But, before I get into to my own pathetic US Postal Service-related story, it is important to place my petty grievances in the context of the larger USPS story that the Washington Times broke earlier this week:
As you may recall, there was a bit of a kerfuffle when the WT learned that, although more and more Americans are hurting financially, the US Postmaster General, a man named John. E. Potter, had a pretty swell year, last year.
The paper found that, not only did Mr. Potter get a 40 percent raise from his 2007 pay rate—-his salary jumped from $186,000 to $263,575— he also got a tidy bonus of $135,000, plus some additional “deferred earnings” and other perks—all of which added up to a total compensation package of $800,000 for 2008.
Nevermind that the agency he was running lost $3,8 billion last year. And that Mr. Potter told a Senate committee last month that if current trends continue, the agency could lose $6 billion or more this fiscal year. So… to cut costs, said Mr. Potter, he would like permission to deliver mail only five days a week and raise the price of postage by 2 cents, maybe more.
Some critics suggested that, given the condition of his agency, Mr. Potter’s personal fortunes were being guided by the Lose-Money-Get-Bonus theory recently pioneered at such commercial firms as Merrill Lynch and Citibank.
But Postal Service spokespersons argued that such characterizations were unfair, that the big problem was not anything that Potter was doing or failing to do. It was that, due to competition from the Internet and places like Fed Ex, fewer and fewer people were choosing to send their mail and packages through the taxpayer supported, executive-bonus-giving USPS.
OKAY. ALL OF WHICH BRINGS US to my own series of go-rounds with John Potter’s US Postal Service that have played out within the last 36 hours, and might conceivably shed some light on why so many American customers are fleeing Mr. Potter’s PO.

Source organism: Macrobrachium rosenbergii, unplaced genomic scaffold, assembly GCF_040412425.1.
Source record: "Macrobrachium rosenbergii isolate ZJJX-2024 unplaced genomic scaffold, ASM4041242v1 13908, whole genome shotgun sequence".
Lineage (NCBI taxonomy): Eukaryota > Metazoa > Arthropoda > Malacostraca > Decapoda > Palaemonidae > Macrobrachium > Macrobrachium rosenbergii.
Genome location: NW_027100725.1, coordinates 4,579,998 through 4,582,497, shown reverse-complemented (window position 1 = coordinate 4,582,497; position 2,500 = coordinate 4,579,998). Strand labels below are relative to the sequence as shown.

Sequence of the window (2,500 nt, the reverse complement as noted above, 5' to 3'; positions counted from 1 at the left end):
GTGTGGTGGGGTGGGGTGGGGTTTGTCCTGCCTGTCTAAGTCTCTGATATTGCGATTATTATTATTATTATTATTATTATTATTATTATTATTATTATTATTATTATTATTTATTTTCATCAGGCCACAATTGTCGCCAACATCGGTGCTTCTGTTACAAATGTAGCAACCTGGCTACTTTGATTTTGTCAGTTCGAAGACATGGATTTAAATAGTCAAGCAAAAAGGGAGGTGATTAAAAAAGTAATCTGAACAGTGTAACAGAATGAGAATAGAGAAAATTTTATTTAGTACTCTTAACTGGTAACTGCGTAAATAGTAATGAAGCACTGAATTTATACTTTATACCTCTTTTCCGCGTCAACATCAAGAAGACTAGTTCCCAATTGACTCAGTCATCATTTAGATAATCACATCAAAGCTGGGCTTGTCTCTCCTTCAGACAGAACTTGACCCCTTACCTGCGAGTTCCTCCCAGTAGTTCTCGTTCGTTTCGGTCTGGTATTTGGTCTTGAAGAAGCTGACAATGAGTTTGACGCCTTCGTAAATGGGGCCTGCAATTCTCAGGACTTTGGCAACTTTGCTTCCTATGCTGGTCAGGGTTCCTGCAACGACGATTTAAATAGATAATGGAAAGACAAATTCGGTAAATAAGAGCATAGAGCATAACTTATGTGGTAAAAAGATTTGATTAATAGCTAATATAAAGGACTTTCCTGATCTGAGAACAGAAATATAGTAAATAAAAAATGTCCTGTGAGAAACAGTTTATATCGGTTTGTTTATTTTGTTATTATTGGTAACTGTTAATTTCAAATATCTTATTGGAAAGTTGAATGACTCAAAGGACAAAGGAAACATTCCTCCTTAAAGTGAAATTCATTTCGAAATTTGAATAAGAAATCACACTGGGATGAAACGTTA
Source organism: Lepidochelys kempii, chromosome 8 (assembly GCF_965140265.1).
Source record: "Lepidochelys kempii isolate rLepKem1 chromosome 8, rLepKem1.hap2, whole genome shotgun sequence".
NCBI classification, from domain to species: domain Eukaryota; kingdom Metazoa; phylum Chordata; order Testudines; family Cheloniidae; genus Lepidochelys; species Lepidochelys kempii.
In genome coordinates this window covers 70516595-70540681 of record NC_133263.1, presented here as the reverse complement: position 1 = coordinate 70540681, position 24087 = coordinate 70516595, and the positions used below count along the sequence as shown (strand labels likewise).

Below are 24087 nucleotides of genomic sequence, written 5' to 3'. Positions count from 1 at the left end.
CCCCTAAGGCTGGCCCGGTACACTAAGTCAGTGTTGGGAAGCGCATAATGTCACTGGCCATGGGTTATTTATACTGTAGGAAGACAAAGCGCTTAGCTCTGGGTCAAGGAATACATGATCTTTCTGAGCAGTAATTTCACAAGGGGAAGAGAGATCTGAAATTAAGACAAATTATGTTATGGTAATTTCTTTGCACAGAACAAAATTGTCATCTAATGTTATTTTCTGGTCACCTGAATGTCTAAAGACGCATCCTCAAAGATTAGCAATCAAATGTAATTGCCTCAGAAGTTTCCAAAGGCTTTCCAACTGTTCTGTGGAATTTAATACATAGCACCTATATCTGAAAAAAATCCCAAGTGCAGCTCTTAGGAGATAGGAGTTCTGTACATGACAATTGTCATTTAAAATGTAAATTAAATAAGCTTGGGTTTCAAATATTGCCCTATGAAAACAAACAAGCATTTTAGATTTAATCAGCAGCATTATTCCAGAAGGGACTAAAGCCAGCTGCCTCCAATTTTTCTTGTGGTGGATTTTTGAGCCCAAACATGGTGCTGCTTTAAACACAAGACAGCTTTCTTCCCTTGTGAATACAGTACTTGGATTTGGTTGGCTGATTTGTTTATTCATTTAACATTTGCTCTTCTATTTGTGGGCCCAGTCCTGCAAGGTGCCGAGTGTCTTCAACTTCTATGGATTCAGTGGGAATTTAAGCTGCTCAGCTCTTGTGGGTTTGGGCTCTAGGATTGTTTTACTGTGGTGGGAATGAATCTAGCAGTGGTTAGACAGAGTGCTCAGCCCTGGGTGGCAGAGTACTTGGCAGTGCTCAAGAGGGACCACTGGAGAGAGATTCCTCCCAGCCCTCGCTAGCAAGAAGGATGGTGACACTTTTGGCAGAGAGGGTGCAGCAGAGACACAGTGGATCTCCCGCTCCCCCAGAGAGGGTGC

My sad and circuitous postal adventure began when I was preparing to mail 184-pages of a book manuscript to a destination in New York City. I needed the package to be in NY by Wednesday afternoon, Thursday at the latest. I could have sent the thing by Fed Ex, as was usually my habit, but what with the uncertain economy and all, I decided to be frugal. Instead of the $60 plus dollars that Federal Express would have charged, I would go with the guaranteed overnight of the USPS, which advertised itself to be just as good as FedEx, and it was less than half the price.
Yeah, I know. My bad.
But I didn’t realize it yet.
Since I was revising the manuscript right up until the last minute, I logged on to USPS.com to double check the Express Mail cut-off time at a post office near me. My local PO had a 3:30 p.m. cut off. But the big postal depot at 5800 W. Century Blvd., right outside of LAX, had a 5 p.m. cutoff.
Perfect, I thought.
True, the drive to the airport was a bit of a pain, but the later deadline gave me a bit more time to proofread and print out the recently rewritten pages. And— I reasoned—if I took my package to the airport, there was less chance for mishap. All Express Mail flying out from this end of LA County had to pass throught the Century Blvd. depot, anyway. So why not bypass the middle P.O?
To make sure I had no delays in finding the place, I went to on Google Maps and printed out directions from my house in Topanga Canyon to 5800 W. Century Blvd., Los Angeles, CA 90045.